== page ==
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Last active Apr 25, 2022
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FLIP FOR COLOR — If you want your text to be either black or white if the user selects some random color, just where is that inflection point? Hint: It's NOT 18% Y.

Let's Flip For Color

Q: I want my text color to switch to black or white, depending on the background color the user chooses. Just where is that flip point?

Short Answer:

Calculate the luminance (Y) of the given color, and flip the text either black or white based on a pre-determined middle contrast figure. For a typical sRGB display, flip to white when Y < 0.36 (i.e. 36%)

Longer Answer

First I want to acknowledge the massive amount of misinformation on the internet on this particular subject. The fact this field is still a subject of active research and unsettled science adds to the fun. I came to this conclusion as the result of the last few years of research into a new contrast prediction method for readability.

The field of visual perception is dense and abstract, as well as developing, so it is common for misunderstandings to exist. For instance, HSV and HSL are not even close to perceptually accurate. For that you need a perceptually uniform model such as CIELAB or CIELUV or CIECAM02 etc. Some misunderstandings have even made their way into standards, such as the contrast part of WCAG 2 (1.4.3), which has been demonstrated as incorrect over much of its range.

Out in the wild, I see recommendations to apply .299, .587, & .114 to the red green and blue channels, but those values relate to an obsolete system. Some say (R+G+B)/3 which is also very wrong. Some methods are linear light light and don't follow perception. It's really a crazy wild west world of wacky wrong wonderings. Let's fix that.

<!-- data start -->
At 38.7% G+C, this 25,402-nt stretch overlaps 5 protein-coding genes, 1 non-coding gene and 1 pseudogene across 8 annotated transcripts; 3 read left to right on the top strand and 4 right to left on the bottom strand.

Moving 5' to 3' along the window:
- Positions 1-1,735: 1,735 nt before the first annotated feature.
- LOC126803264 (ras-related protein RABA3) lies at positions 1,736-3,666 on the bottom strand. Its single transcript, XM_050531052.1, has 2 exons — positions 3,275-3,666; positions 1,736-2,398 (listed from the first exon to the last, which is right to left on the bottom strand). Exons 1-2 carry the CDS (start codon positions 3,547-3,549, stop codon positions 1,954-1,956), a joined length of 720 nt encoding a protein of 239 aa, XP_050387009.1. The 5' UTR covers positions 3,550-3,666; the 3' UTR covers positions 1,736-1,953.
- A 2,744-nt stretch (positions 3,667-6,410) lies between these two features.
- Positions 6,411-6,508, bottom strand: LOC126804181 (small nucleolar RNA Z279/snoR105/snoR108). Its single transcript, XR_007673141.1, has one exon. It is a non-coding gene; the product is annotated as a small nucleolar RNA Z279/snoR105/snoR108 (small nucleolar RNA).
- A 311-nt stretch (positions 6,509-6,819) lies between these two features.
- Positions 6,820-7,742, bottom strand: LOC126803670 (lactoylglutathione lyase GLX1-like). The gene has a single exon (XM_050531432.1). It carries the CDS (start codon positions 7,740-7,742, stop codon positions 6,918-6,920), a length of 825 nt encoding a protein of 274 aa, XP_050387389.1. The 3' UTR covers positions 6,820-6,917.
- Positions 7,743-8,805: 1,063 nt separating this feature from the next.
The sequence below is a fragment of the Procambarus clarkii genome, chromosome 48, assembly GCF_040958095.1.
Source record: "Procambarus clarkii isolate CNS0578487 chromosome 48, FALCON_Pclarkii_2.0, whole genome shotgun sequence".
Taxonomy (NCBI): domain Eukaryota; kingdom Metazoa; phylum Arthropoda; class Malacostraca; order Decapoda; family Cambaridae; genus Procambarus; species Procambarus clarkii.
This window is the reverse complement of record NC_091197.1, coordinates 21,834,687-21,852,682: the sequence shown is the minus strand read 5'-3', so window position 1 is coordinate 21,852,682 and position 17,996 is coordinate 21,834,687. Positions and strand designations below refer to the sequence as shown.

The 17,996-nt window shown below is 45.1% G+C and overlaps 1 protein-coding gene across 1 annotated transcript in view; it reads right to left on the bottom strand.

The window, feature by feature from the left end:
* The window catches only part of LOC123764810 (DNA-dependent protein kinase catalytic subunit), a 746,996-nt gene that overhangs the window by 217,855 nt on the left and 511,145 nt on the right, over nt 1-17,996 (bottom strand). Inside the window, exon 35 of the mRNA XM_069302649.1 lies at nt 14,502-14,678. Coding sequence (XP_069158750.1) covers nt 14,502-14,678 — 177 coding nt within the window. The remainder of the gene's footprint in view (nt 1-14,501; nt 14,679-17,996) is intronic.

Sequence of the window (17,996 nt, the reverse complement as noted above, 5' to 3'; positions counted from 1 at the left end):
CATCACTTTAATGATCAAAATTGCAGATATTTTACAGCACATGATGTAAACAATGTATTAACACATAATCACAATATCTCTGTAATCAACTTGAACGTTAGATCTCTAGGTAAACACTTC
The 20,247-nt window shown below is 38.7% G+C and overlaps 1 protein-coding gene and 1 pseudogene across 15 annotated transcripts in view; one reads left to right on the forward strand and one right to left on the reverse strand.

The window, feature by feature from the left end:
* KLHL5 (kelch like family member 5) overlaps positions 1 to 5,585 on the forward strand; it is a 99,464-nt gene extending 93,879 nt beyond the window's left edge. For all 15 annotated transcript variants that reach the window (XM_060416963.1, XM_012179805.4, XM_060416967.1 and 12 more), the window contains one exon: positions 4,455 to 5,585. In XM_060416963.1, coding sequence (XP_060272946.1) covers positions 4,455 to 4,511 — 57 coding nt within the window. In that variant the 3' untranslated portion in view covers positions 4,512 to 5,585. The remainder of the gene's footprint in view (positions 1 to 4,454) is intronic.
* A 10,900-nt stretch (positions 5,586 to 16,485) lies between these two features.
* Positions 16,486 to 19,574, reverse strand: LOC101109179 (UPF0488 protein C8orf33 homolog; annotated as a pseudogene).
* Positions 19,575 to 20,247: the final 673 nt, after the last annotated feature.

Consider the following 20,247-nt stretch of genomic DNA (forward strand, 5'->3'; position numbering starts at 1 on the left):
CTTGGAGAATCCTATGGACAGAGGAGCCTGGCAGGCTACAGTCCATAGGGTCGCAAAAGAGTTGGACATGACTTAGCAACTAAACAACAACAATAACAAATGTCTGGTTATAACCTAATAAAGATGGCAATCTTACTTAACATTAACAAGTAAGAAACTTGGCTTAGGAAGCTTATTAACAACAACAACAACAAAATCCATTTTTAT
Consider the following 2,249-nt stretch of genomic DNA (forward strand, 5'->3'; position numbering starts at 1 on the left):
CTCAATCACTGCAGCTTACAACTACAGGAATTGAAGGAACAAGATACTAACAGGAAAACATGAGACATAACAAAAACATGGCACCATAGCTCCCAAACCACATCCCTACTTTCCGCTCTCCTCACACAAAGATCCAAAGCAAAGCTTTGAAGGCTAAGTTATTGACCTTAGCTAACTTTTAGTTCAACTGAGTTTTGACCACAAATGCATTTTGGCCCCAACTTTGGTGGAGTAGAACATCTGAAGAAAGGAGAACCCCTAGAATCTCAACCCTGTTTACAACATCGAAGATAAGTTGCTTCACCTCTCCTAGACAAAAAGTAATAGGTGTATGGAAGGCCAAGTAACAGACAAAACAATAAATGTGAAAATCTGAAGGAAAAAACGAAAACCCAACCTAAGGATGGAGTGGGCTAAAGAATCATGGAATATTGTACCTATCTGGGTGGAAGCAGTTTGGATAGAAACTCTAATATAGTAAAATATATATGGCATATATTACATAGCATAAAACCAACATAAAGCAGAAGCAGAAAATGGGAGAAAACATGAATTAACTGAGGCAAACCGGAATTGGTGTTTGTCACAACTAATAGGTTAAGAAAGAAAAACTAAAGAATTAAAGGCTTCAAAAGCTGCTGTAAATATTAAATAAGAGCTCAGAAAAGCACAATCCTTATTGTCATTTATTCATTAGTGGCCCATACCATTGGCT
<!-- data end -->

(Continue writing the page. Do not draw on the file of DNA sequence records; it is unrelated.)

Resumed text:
First Fix:

The coefficients shown in many answers here are (.299, .587, .114) and are wrong, as they pertain to a long obsolete system known as NTSC YIQ, the analog broadcast system in North America some decades ago. While they may still be used in some YCC encoding specs for backwards compatibility, they should not be used in an sRGB context.

The coefficients for sRGB and Rec.709 (HDTV) are:

  • Red: 0.2126
  • Green: 0.7152
  • Blue: 0.0722

Other color spaces like Rec2020 or AdobeRGB use different coefficients, and it is important to use the correct coefficients for a given color space.

The coefficients can not be applied directly to 8 bit sRGB encoded image or color data. The encoded data must first be linearized, then the coefficients applied to find the luminance (light value) of the given pixel or color.

For sRGB there is a piecewise transform, but as we are only interested in the perceived lightness contrast to find the point to "flip" the text from black to white, we can take a shortcut via the simple gamma method.

Andy's Shortcut to Luminance & Lightness

Divide each sRGB color by 255.0, then raise to the power of 2.2, then multiply by the coefficients and sum them to find estimated luminance.

All code in this gist is plain vanilla Javascript.

 let Ys = Math.pow(sR/255.0,2.2) * 0.2126 +
          Math.pow(sG/255.0,2.2) * 0.7152 +
          Math.pow(sB/255.0,2.2) * 0.0722; // Andy's Easy Luminance for sRGB. For Rec709 HDTV change the 2.2 to 2.4